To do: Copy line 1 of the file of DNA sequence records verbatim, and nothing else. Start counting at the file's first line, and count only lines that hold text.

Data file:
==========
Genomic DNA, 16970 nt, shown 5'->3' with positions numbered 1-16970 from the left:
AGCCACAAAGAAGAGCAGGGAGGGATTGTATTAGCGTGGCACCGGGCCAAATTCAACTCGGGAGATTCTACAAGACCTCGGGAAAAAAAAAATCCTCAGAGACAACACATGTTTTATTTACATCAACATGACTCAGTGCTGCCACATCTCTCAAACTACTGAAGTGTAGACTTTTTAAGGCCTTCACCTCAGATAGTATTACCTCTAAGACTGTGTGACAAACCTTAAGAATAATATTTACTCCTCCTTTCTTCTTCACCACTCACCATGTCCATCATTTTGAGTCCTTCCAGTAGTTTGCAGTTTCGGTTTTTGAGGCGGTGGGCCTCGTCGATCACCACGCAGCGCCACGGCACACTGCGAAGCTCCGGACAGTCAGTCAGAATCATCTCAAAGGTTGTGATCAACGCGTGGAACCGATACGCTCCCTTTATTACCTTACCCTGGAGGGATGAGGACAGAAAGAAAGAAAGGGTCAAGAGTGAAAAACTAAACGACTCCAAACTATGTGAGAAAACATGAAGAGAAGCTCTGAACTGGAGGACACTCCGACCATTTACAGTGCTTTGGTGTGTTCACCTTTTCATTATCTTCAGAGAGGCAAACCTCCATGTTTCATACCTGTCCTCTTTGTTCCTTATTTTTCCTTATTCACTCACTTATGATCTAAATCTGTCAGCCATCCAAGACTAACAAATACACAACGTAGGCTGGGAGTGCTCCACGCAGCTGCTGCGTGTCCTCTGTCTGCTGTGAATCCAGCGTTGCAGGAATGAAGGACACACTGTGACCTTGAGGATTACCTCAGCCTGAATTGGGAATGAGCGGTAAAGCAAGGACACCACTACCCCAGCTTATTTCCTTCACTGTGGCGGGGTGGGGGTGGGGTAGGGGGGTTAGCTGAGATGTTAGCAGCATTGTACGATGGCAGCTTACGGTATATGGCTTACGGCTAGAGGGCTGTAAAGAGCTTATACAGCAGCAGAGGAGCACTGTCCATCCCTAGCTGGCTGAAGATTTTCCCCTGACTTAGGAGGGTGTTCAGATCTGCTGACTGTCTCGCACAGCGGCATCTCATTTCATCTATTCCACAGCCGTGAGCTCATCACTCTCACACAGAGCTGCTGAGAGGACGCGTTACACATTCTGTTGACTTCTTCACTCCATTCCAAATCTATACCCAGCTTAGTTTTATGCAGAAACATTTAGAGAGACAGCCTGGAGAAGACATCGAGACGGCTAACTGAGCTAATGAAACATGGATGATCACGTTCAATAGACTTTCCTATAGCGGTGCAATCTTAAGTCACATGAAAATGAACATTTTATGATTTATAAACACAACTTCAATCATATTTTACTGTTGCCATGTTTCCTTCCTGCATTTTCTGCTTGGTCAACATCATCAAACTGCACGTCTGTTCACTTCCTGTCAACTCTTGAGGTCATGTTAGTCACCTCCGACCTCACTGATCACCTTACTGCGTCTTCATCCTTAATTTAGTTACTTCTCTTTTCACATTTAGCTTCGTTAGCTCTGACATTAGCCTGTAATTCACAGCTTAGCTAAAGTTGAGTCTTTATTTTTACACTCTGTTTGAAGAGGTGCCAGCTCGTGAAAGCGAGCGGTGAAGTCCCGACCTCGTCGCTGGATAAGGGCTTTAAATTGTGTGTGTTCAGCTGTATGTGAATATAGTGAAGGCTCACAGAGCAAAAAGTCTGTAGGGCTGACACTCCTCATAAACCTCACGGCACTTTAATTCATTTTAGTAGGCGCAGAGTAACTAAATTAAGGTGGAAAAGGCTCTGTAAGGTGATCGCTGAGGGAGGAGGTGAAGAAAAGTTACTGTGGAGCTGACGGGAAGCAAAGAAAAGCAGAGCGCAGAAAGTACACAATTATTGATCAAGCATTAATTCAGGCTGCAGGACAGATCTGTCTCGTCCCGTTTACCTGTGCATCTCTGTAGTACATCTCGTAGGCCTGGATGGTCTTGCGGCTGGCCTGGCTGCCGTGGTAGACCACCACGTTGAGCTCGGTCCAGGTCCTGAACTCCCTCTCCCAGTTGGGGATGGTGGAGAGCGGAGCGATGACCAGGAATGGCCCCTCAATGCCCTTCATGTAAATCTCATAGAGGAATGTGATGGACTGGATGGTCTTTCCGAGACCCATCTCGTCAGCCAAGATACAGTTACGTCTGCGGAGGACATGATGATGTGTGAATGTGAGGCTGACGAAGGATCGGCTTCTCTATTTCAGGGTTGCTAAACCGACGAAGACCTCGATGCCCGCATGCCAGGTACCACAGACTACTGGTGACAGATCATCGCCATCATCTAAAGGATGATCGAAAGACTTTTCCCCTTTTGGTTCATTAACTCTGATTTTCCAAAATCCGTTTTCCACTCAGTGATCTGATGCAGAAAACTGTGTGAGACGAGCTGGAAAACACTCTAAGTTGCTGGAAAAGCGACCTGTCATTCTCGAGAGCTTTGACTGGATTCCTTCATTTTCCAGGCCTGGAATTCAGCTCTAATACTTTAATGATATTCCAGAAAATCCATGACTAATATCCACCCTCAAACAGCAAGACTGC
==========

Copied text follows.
Genomic DNA, 16970 nt, shown 5'->3' with positions numbered 1-16970 from the left: